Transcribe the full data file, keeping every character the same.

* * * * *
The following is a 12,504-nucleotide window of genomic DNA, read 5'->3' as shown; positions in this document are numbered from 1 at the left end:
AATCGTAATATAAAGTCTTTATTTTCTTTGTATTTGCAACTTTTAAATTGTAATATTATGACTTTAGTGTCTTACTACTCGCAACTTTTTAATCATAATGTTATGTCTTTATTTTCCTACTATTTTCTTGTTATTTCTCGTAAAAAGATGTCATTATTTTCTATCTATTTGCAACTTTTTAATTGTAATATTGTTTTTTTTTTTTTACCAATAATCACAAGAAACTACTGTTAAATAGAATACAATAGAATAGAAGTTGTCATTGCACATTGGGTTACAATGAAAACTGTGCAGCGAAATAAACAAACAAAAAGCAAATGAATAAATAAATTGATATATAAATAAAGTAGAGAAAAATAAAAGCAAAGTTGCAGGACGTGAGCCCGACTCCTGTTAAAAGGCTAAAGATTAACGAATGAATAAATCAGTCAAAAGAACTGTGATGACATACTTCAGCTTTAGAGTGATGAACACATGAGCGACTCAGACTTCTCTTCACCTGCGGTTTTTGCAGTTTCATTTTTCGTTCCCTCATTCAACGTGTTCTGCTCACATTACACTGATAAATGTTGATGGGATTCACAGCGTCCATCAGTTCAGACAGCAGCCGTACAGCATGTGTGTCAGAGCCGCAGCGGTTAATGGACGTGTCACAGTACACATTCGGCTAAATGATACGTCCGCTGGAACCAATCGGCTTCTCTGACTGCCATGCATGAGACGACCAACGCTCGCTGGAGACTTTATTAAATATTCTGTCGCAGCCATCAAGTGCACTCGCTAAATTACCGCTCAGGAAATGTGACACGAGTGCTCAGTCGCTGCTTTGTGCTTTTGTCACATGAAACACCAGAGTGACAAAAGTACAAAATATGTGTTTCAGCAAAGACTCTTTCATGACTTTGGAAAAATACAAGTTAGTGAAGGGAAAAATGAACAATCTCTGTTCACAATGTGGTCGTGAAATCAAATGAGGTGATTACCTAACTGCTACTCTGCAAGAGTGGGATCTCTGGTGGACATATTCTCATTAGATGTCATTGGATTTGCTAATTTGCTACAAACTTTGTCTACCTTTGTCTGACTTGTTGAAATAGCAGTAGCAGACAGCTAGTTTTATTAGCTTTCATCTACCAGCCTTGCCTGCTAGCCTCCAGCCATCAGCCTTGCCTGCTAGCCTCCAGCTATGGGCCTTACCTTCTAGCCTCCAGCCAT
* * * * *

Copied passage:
The following is a 12,504-nucleotide window of genomic DNA, read 5'->3' as shown; positions in this document are numbered from 1 at the left end:
AATCGTAATATAAAGTCTTTATTTTCTTTGTATTTGCAACTTTTAAATTGTAATATTATGACTTTAGTGTCTTACTACTCGCAACTTTTTAATCATAATGTTATGTCTTTATTTTCCTACTATTTTCTTGTTATTTCTCGTAAAAAGATGTCATTATTTTCTATCTATTTGCAACTTTTTAATTGTAATATTGTTTTTTTTTTTTTACCAATAATCACAAGAAACTACTGTTAAATAGAATACAATAGAATAGAAGTTGTCATTGCACATTGGGTTACAATGAAAACTGTGCAGCGAAATAAACAAACAAAAAGCAAATGAATAAATAAATTGATATATAAATAAAGTAGAGAAAAATAAAAGCAAAGTTGCAGGACGTGAGCCCGACTCCTGTTAAAAGGCTAAAGATTAACGAATGAATAAATCAGTCAAAAGAACTGTGATGACATACTTCAGCTTTAGAGTGATGAACACATGAGCGACTCAGACTTCTCTTCACCTGCGGTTTTTGCAGTTTCATTTTTCGTTCCCTCATTCAACGTGTTCTGCTCACATTACACTGATAAATGTTGATGGGATTCACAGCGTCCATCAGTTCAGACAGCAGCCGTACAGCATGTGTGTCAGAGCCGCAGCGGTTAATGGACGTGTCACAGTACACATTCGGCTAAATGATACGTCCGCTGGAACCAATCGGCTTCTCTGACTGCCATGCATGAGACGACCAACGCTCGCTGGAGACTTTATTAAATATTCTGTCGCAGCCATCAAGTGCACTCGCTAAATTACCGCTCAGGAAATGTGACACGAGTGCTCAGTCGCTGCTTTGTGCTTTTGTCACATGAAACACCAGAGTGACAAAAGTACAAAATATGTGTTTCAGCAAAGACTCTTTCATGACTTTGGAAAAATACAAGTTAGTGAAGGGAAAAATGAACAATCTCTGTTCACAATGTGGTCGTGAAATCAAATGAGGTGATTACCTAACTGCTACTCTGCAAGAGTGGGATCTCTGGTGGACATATTCTCATTAGATGTCATTGGATTTGCTAATTTGCTACAAACTTTGTCTACCTTTGTCTGACTTGTTGAAATAGCAGTAGCAGACAGCTAGTTTTATTAGCTTTCATCTACCAGCCTTGCCTGCTAGCCTCCAGCCATCAGCCTTGCCTGCTAGCCTCCAGCTATGGGCCTTACCTTCTAGCCTCCAGCCAT